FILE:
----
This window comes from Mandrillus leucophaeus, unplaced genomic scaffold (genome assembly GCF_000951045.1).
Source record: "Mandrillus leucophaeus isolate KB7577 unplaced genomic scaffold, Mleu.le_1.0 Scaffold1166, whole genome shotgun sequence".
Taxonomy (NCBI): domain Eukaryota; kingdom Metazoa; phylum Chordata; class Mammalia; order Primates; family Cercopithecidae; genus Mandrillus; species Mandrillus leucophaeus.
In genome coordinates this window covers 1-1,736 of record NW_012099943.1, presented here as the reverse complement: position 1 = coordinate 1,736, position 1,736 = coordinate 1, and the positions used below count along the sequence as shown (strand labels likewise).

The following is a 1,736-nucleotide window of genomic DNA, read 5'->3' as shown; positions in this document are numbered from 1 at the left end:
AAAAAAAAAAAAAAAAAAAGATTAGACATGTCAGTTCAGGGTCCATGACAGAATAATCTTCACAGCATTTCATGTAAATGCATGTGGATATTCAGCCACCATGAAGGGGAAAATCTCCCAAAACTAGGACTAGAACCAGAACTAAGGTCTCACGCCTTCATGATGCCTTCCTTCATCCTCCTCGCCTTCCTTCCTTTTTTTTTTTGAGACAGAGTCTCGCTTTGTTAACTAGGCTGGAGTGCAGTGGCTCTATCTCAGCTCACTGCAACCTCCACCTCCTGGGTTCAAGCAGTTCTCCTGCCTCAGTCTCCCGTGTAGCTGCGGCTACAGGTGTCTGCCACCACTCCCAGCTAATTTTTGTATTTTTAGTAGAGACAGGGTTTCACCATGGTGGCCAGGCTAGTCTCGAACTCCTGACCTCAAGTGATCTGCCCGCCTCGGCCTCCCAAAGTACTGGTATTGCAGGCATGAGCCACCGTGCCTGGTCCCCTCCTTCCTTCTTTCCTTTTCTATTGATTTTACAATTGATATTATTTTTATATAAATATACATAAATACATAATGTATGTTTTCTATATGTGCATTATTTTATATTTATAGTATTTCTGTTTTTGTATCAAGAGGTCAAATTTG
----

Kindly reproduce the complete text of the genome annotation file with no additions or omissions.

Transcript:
This window comes from Mandrillus leucophaeus, unplaced genomic scaffold (genome assembly GCF_000951045.1).
Source record: "Mandrillus leucophaeus isolate KB7577 unplaced genomic scaffold, Mleu.le_1.0 Scaffold1166, whole genome shotgun sequence".
Taxonomy (NCBI): domain Eukaryota; kingdom Metazoa; phylum Chordata; class Mammalia; order Primates; family Cercopithecidae; genus Mandrillus; species Mandrillus leucophaeus.
In genome coordinates this window covers 1-1,736 of record NW_012099943.1, presented here as the reverse complement: position 1 = coordinate 1,736, position 1,736 = coordinate 1, and the positions used below count along the sequence as shown (strand labels likewise).

The following is a 1,736-nucleotide window of genomic DNA, read 5'->3' as shown; positions in this document are numbered from 1 at the left end:
AAAAAAAAAAAAAAAAAAAGATTAGACATGTCAGTTCAGGGTCCATGACAGAATAATCTTCACAGCATTTCATGTAAATGCATGTGGATATTCAGCCACCATGAAGGGGAAAATCTCCCAAAACTAGGACTAGAACCAGAACTAAGGTCTCACGCCTTCATGATGCCTTCCTTCATCCTCCTCGCCTTCCTTCCTTTTTTTTTTTGAGACAGAGTCTCGCTTTGTTAACTAGGCTGGAGTGCAGTGGCTCTATCTCAGCTCACTGCAACCTCCACCTCCTGGGTTCAAGCAGTTCTCCTGCCTCAGTCTCCCGTGTAGCTGCGGCTACAGGTGTCTGCCACCACTCCCAGCTAATTTTTGTATTTTTAGTAGAGACAGGGTTTCACCATGGTGGCCAGGCTAGTCTCGAACTCCTGACCTCAAGTGATCTGCCCGCCTCGGCCTCCCAAAGTACTGGTATTGCAGGCATGAGCCACCGTGCCTGGTCCCCTCCTTCCTTCTTTCCTTTTCTATTGATTTTACAATTGATATTATTTTTATATAAATATACATAAATACATAATGTATGTTTTCTATATGTGCATTATTTTATATTTATAGTATTTCTGTTTTTGTATCAAGAGGTCAAATTTG